As human beings, we were created with the capacity to love and the desire to be loved. Because of sin, our God-given yearning for love can lead us down all sorts of dead-end roads. We can seek love through promiscuity or popularity. We can be led to believe that we’ll be loved if we are beautiful or successful or wealthy. But our search for a “whole lotta love” will never be fulfilled until we turn to the One who loves, not only the whole world, but also each and every one of us. The good news of Ephesians is that God has a whole, whole, whole lotta love for you.
Think of all the ways you have experienced God’s love for you. In what ways would you like to know God’s love more deeply?
How would your life be different if you really believed and acted on the great love God has for you?
18Some men came carrying a paralyzed man on a mat and tried to take him into the house to lay him before Jesus. 19When they could not find a way to do this because of the crowd, they went up on the roof and lowered him on his mat through the tiles into the middle of the crowd, right in front of Jesus. (Luke 5:18-19, NIV)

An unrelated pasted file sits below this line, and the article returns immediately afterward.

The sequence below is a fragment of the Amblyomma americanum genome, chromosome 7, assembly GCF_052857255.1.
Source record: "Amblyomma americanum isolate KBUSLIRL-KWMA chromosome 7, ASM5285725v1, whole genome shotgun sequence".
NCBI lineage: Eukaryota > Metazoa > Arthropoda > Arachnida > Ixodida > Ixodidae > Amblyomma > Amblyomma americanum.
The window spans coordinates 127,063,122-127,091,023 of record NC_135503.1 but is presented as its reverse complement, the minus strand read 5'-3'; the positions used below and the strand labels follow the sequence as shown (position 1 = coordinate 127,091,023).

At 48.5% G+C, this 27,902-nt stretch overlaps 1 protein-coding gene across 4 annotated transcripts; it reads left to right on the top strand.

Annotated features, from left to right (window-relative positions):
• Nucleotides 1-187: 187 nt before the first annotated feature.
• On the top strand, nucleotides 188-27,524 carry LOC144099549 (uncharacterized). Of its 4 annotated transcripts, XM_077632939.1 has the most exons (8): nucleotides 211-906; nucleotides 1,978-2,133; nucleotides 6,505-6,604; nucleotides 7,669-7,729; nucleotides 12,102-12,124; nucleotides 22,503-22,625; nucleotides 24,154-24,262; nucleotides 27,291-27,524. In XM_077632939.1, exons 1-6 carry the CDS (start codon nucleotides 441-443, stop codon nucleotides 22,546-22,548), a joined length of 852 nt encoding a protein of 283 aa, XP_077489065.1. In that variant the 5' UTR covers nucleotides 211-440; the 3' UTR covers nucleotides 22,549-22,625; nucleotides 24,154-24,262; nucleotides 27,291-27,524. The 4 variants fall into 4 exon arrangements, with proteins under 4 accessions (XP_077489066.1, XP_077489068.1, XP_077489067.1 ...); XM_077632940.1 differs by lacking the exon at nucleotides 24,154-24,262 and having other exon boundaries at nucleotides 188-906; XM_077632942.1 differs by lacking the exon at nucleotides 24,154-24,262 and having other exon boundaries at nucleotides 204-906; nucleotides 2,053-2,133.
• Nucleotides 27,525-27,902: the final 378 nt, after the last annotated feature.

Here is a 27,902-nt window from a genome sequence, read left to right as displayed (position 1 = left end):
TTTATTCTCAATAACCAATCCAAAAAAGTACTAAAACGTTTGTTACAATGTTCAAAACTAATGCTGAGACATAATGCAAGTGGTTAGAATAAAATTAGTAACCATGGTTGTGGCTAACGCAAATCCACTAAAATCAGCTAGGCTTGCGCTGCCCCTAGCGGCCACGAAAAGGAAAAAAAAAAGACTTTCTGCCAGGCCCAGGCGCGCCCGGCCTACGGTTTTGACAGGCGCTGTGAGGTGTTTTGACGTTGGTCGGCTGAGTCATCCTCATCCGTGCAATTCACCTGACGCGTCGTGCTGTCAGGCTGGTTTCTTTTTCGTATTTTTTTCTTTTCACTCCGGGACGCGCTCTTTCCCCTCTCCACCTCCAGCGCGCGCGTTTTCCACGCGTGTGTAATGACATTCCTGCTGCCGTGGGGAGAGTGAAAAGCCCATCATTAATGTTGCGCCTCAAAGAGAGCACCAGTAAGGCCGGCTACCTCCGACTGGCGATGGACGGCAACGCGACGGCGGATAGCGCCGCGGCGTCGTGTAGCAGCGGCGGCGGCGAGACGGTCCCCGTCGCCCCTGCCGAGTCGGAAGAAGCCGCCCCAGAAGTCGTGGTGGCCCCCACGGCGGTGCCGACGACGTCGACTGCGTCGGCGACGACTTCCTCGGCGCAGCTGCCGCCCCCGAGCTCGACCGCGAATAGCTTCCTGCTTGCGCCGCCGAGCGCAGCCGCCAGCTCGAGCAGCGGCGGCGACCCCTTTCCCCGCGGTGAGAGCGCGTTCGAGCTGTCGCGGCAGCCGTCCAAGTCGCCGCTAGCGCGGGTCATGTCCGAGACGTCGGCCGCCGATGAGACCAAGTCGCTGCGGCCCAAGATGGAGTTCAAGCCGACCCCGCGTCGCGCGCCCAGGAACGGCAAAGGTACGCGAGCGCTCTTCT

Two weeks ago, we examined the story in Luke 5:17-27 in which several men brought to Jesus a paralyzed man lying on a bed. When they couldn’t get close enough to Jesus, the men did a shocking thing: they got up on the roof of the building where Jesus was speaking, made a large hole in the roof, and let down the bed with their friend so that it landed right in front of Jesus. Jesus did indeed heal the paralyzed man, but only after forgiving his sins, which stirred up the Jewish teachers who were observing Jesus’s behavior.
Last time, we focused on the fact that the men who carried their friend to Jesus took many risks in order to do what they did. They risked reputation and legal repercussions. They risked angering many people, including Jesus. And they risked the disappointment that Jesus would not, after all they had done, heal their friend.